“Manual abort?” Susan stared at her screen, mystified.
She knew she hadn’t typed any manual abort command-at least not intentionally. She wondered if maybe she’d hit the wrong sequence of keys by mistake.
“Impossible,” she muttered. According to the headers, the abort command had been sent less than twenty minutes ago. Susan knew the only thing she’d typed in the last twenty minutes washer privacy code when she’d stepped out to talk to the commander. It was absurd to think the privacy code could have been misinterpreted as an abort command.
Knowing it was a waste of time, Susan pulled up her ScreenLock log and double-checked that her privacy code had been entered properly. Sure enough, it had.
“Then where,” she demanded angrily, “where did it get a manual abort?”
Susan scowled and closed the ScreenLock window. Unexpectedly, however, in the split second as the window blipped away, something caught her eye. She reopened the window and studied the data. It made no sense. There was a proper “locking” entry when she’d left Node 3, but the timing of the subsequent “unlock” entry seemed strange. The two entries were less than one minute apart. Susan was certain she’d been outside with the commander for more than one minute.
Susan scrolled down the page. What she saw left her aghast. Registering three minutes later, a second set of lock-unlock entries appeared. According to the log, someone had unlocked her terminal while she was gone.
“Not possible!” she choked. The only candidate was Greg Hale, and Susan was quite certain she’d never given Hale her privacy code. Following good cryptographic procedure, Susan had chosen her code at random and never written it down; Hale’s guessing the correct five-character alphanumeric was out of the question-it was thirty-six to the fifth power, over sixty million possibilities.
But the ScreenLock entries were as clear as day. Susan stared at them in wonder. Hale had somehow been on her terminal while she was gone. He had sent her tracer a manual abort command.
The questions of how quickly gave way to questions of why? Hale had no motive to break into her terminal. He didn’t even know Susan was running a tracer. Even if he did know, Susan thought, why would he object to her tracking some guy named North Dakota?
The unanswered questions seemed to be multiplying in her head. “First things first,” she said aloud. She would deal with Hale in a moment. Focusing on the matter at hand, Susan reloaded her tracer and hit the enter key. Her terminal beeped once.
Susan knew the tracer would take hours to return. She cursed Hale, wondering how in the world he’d gotten her privacy code, wondering what interest he had in her tracer.
Susan stood up and strode immediately for Hale’s terminal. The screen was black, but she could tell it was not locked-the monitor was glowing faintly around the edges. Cryptographers seldom locked their terminals except when they left Node 3 for the night. Instead, they simply dimmed the brightness on their monitors-a universal, honor-code indication that no one should disturb the terminal.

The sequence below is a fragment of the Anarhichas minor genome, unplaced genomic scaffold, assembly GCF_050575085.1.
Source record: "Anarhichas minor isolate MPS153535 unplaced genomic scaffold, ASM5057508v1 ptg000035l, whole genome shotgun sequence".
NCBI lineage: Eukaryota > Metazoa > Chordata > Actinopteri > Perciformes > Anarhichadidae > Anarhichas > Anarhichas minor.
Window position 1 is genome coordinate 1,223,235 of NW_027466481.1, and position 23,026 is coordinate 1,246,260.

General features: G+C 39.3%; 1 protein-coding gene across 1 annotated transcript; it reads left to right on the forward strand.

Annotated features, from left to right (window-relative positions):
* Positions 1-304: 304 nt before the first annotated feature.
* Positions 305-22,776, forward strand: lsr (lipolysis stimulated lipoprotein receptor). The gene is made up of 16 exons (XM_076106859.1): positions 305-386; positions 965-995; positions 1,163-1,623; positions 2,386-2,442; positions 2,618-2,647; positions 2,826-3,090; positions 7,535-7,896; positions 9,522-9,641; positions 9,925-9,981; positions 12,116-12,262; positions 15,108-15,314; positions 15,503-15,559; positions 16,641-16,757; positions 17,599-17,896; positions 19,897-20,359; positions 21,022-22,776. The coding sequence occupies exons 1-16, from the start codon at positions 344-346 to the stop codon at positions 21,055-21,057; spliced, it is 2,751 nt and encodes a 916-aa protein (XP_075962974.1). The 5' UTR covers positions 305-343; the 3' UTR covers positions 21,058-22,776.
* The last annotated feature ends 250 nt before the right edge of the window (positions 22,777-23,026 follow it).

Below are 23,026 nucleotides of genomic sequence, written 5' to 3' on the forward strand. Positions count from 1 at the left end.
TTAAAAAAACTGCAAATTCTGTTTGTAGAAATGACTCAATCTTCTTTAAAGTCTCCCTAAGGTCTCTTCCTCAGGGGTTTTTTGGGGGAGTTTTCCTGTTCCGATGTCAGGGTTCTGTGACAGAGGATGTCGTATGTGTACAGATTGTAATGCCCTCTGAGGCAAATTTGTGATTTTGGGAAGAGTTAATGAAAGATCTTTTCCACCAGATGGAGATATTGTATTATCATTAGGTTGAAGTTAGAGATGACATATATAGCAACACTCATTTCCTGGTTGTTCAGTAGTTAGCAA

Susan reached for Hale’s terminal. “Screw the honor code,” she said. “What the hell are you up to?”
Throwing a quick glance out at the deserted Crypto floor, Susan turned up Hale’s brightness controls. The monitor came into focus, but the screen was entirely empty. Susan frowned at the blank screen. Uncertain how to proceed, she called up a search engine and typed:
SEARCH FOR: “TRACER”
It was a long shot, but if there were any references to Susan’s tracer in Hale’s computer, this search would find them. It might shed some light on why Hale had manually aborted her program. Seconds later the screen refreshed.
NO MATCHES FOUND
Susan sat a moment, unsure what she was even looking for. She tried again.
SEARCH FOR: “SCREENLOCK”
The monitor refreshed and provided a handful of innocuous references-no hint that Hale had any copies of Susan’s privacy code on his computer.
Susan sighed loudly. So what programs has he been using today? She went to Hale’s “recent applications” menu to find the last program he had used. It was his E-mail server. Susan searched his hard drive and eventually found his E-mail folder hidden discreetly inside some other directories. She opened the folder, and additional folders appeared; it seemed Hale had numerous E-mail identities and accounts. One of them, Susan noticed with little surprise, was an anonymous account. She opened the folder, clicked one of the old, inbound messages, and read it.
She instantly stopped breathing. The message read:
GREAT PROGRESS! DIGITAL FORTRESS IS ALMOST DONE.
THIS THING WILL SET THE NSA BACK DECADES!
As if in a dream, Susan read the message over and over. Then, trembling, she opened another.
ROTATING CLEARTEXT WORKS! MUTATION STRINGS ARE THE TRICK!
It was unthinkable, and yet there it was. E-mail from Ensei Tankado. He had been writing to Greg Hale. They were working together. Susan went numb as the impossible truth stared up at her from the terminal.
Greg Hale is NDAKOTA?